I’m envious you have the freedom to homeschool. Here in Germany it is illegal and parents are fined for it and thrown into jail for it (even nursing mums have been threatened with this). Children are taken from their homes by police and escorted to school. The police have the right to forcefully enter your home and search for your children if you are reported for not sending you children to school. It’s disgusting. I can’t wait to move to the U.S. In the meantime, I just hope and pray my childrens’ natural love of learning isn’t destroyed before then.

  6. Tina Says:

    Thank you for this. I had been wanting to ask you what made you decide to homeschool. I am sure that is the tip of the iceburg, but it was interesting and given me some things to think about.

    Oh, and your site looks VERY nice! :) I think I am actually delurking from both sites to say that–I enjoy both very much. When I was on vacation, I had fun reading the entire archives, and annoying/entertaining my in-laws reading from your posts. They liked what you wrote, just not me reading it outloud. ;-)

  7. Deb Says:

    Hurray! I have home/unschooled my 4 children until the oldest one chose to go to a charter alternative high school/college. I am so looking forward to hearing more about this particular aspect of “how you do it”.
    The website is gorgeous. How did you do THIS????

  8. sandra Says:

    I agree with everything you’ve said here. I’d like to add a couple of twists — just more food for thought from my perspective.

    I’ve talked about “bribing” with parents before. I’ve eventually come around to the belief that bribing is a part of life. We work to get a paycheck. We do less pleasant things (go to work) in exchange for more pleasant things (money). I’ll full-on admit that I bribe my daughter all the time, because it works. Not so much the do-this-and-you’ll-get-candy idea, but rather the good-behavior-merits-special-surprises kind of thing. Threats do not work with her; promises for rewards do. All this to say: every kid is different in his or her motivation (as you no doubt know ten times over, or seven times over).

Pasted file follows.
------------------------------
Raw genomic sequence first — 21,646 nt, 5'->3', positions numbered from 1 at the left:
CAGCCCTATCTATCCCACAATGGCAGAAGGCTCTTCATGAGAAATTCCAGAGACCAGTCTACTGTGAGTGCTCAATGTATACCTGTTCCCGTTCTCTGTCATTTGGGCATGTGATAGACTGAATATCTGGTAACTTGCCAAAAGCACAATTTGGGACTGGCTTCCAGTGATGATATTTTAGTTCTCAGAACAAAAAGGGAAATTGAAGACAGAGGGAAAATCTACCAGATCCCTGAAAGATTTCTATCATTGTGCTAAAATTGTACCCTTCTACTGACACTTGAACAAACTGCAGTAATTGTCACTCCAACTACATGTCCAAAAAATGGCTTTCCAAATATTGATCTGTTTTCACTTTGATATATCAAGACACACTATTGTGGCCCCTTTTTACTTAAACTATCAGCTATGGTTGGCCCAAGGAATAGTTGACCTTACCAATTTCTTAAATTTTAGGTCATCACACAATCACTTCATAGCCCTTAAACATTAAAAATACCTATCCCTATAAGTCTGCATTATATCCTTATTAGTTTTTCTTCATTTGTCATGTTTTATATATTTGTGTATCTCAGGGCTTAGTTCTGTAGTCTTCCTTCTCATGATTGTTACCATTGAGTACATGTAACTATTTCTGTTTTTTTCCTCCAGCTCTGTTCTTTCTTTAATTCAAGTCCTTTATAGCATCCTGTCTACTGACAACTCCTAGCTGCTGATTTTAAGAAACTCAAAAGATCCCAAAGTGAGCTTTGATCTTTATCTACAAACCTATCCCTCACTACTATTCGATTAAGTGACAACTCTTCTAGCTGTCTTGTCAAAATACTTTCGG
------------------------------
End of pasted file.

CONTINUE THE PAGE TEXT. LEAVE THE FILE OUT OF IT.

I grew up a voracious reader. I truly believe I was wired that way since reading was not exactly encouraged in my house. Similarly, I believe that some kids can be wired the opposite. I live in fear of either of my children growing up not liking to read, but if that happens I want to know how to deal with it. (My husband and already read constantly ourselves, so ideally the modeling will come into play. Ideally.)

    I’m not saying I’m in favor of these “contests” and promoting reading as something to be slogged through rather than enjoyed and savored. But for kids who don’t enjoy and savor naturally, I think reasonable (emphasis on “reasonable”) incentives are helpful to get their gears oiled so reading becomes more habitual.

    I’m not against homeschooling at all. I love the idea of it and I think it can work wonderfully, especially in light of all the stupid changes that have taken place in the public school system in the past couple decades. I’m just against ME homeschooling. I would be a very bad homeschooling mom! :)

  9. sandra Says:

    I also want to add that I don’t see homeschooling or out-of-home schooling as an either or. Myself, I hope to make up for the various shortcomings of out-schooling by still, shall we say, “homeschooling” as a daily part of life. Promoting curiosity, getting the kids to dig for questions, etc. It’s an integral part of our parenting — as it is, I’m sure, for many other parents.

  10. anthonysmom2000 Says:

    I love reading your blogs. I’ve even referred my friends. I live vicariously through your large family. If I had a husband that could successfully keep a roof over our heads (oh, and health insurance) on his own, I too, would have a large brood and teach ‘em all myself. We’ve been asked to leave the snooty montessori school because my son is too curious. (imagine that– too curious for school??)

    I’m still sad for myself reading your post. I may not continue to read this particular blog, because not everyone has the blessed opportunity you do…I hope you manage to convince lots of moms who can to home school. I wish you the best.

  11. The Lazy Organizer Says:

    It’s all so true. I especially loved Punished By Rewards by Alfie Kohn. That book has single-handedly changed my parenting. My children need to learn from their mistakes and sucesses not be punished or rewarded for them.

  12. Julie Says:

    I second the recommendation for Alfie Kohn’s book Punished by Rewards. He makes quite a convincing argument against using bribes and tokens. I also suggest (if you’re interested in the topic) Kohn’s newest book Unconditional Parenting. Wow, talk about pulling the rug out from underneath all my manipulative parenting strategies!

    On the other hand, maybe I don’t recommend reading it because it makes me feel guity for using time-outs and rewards, but he sure makes sense. One study he quotes found that children who were rewarded and praised for being generous actually became less generous as a result. Anyway, it’s worth reading if you’ve got the spare time between your remarkable feats of child-juggling and multi-tasking. Here’s the website if you’ve just got a moment to spare :|

    http://www.unconditionalparenting.com/UP/

  13. Daisy Says:

    I am an unusual animal — a public school teacher with friends who homeschool. Parents are a child’s first and last teachers; whether you homeschool or send them to a formal brick-and-mortar building, your influence will always be important. I love your attitude about finding a suitable reward, such as books for reading! My favorite classroom rewards for students are “cool” notebooks, pencils, and always, free books of their very own.